Keidel: Pump The Brakes, We Don't Know What Type Of Owner Steve Cohen Will Be

Money Doesn't Guarantee Wins For The Mets

Jason Keidel
December 06, 2019 - 3:03 pm

So Mets fans have scooped fistfuls of confetti and are parade-ready with the news of a new owner in the near future. 

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What assurance do you have that Steve Cohen is more Robert Kraft than Daniel Snyder? Mr. Cohen - allegedly the real person upon whom the fictional character Bobby Axelrod is based on the TV show "Billions" - is a stranger to us. 

He lives in the tony hamlet of Greenwich, CT, is uber-rich and flies in a societal orbit beyond our sight. If that makes him a great owner, then anyone with a mammoth war chest could waltz into team sports and bag championships. 

Did the Jets win when Woody Johnson took over from Leon Hess? Did the Nets win under Mikhail Prokhorov? Have the Knicks won since the Dolans took over? It doesn't seem to matter, as the sportswriters, talk radio hosts and callers alike are clapping from their cubicles, doing cartwheels down the hallways and clearing their calendars for that World Series celebration in Manhattan. 

Mets fans are giddy mostly because Cohen is not a Wilpon. It's the stale air from the current owner that makes the future owner so appealing. Cohen gives the Mets a patina of a team on the rise. In romantic terms, he's got to be better simply because you're so sick of your ex. But the reality doesn't always match the fantasy. 

New York Mets chief operations officer Jeff Wilpon addresses the media during a press conference prior to a game against the Miami Marlins at Citi Field.
USA Today Sports Images

Ideally, the Mets land someone like Steve Ballmer - the oddly jolly billionaire owner of the Los Angeles Clippers, equal parts mascot and magnate, who has spent his Microsoft money wisely and now has remolded the moribund club into title contenders. He's engaged but not meddlesome. He spends big bucks on talent and backs off. He's a fan who happens to be the richest man in the NBA - with a net worth around $52 billion - and the 16th-richest person on the planet.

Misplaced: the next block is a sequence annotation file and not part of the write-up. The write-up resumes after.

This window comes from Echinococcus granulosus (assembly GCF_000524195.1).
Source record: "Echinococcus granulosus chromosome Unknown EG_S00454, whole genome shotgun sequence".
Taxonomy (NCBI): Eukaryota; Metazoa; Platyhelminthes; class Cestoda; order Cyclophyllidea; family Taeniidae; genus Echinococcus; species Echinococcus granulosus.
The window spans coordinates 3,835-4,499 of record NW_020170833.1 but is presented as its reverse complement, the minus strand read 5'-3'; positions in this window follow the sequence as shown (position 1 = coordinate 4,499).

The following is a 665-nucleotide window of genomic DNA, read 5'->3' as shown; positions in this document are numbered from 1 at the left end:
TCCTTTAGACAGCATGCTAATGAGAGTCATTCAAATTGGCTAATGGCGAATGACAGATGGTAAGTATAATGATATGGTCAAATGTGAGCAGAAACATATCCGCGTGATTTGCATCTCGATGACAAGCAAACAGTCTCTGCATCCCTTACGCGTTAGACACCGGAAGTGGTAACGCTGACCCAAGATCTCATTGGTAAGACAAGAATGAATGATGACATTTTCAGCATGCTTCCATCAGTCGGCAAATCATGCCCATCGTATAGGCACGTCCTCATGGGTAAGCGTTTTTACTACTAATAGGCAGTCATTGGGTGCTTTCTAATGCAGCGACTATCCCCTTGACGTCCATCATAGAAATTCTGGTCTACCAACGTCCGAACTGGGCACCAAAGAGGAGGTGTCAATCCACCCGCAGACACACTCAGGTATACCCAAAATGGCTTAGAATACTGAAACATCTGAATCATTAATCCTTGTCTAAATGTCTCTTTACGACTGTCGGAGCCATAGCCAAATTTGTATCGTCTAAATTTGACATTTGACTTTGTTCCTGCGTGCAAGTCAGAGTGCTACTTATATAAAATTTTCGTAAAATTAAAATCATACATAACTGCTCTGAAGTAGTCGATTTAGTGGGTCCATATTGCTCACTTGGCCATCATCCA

Superficially speaking, we know Cohen is worth about $13.6 billion, making him the second-richest man in Connecticut, according to Forbes. He's a hedge fund titan who likes to feast among the margins, which is what placed him inside the SEC's crosshairs as part of an insider trading scandal and makes him such a juicy TV role. Perhaps he's edgy enough to keep the Mets on their toes and aggressive enough to put the Yankees on notice. 

So rather than being like Ballmer, the Mets would settle for someone like Steinbrenner. Indeed, the Boss was no stranger to the gallows of baseball, suspended twice for various transgressions, castigated and caricatured as the Bronx Bombers won seven World Series under his thumb. Despite his misguided missives, his gaseous sermons and laughable number of firings, George Steinbrenner is revered as the owner of record for the most important team in town, in baseball, and in American team sports. 

Cohen can't erase the Yankees' history or supremacy, but he can improve the Mets simply by spending some of his money on big-ticket free agents  Every winter the Mets hibernate while their fans stew over their hot-stove silence. They found gold in their farm this year, unearthing Pete Alonso and Jeff McNeil, but when Gerrit Cole, Stephen Strasburg or any marquee player hits the market, the Mets demur. 

Of course, only the Mets announce new ownership five years ahead of time, before Cohen will finally own 80% of the club, at a valuation of $2.6 billion. In the meantime, Jeff and Fred Wilpon will resume their roles as father-and-son management and tormentors of Mets fans everywhere. So we have five years to develop Cohen into a charging messiah, ready to lord over the Mets, snag some premium players and rule the National League.   

Maybe the Mets need a little Bobby Axelrod to breathe some confidence into the team. Maybe Mr. Cohen, an unapologetic Mets fan, is the elixir for a team that toils in the shadow of the Yankees and hasn't won a World Series since 1986. Cohen is old enough to remember both of the Mets' world championships. We'll see if he's smart enough to deliver a third. 

Follow Jason on Twitter: @JasonKeidel